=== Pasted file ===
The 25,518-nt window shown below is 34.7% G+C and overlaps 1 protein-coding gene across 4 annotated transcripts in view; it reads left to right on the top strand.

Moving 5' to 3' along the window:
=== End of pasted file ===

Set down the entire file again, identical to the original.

The 25,518-nt window shown below is 34.7% G+C and overlaps 1 protein-coding gene across 4 annotated transcripts in view; it reads left to right on the top strand.

Moving 5' to 3' along the window: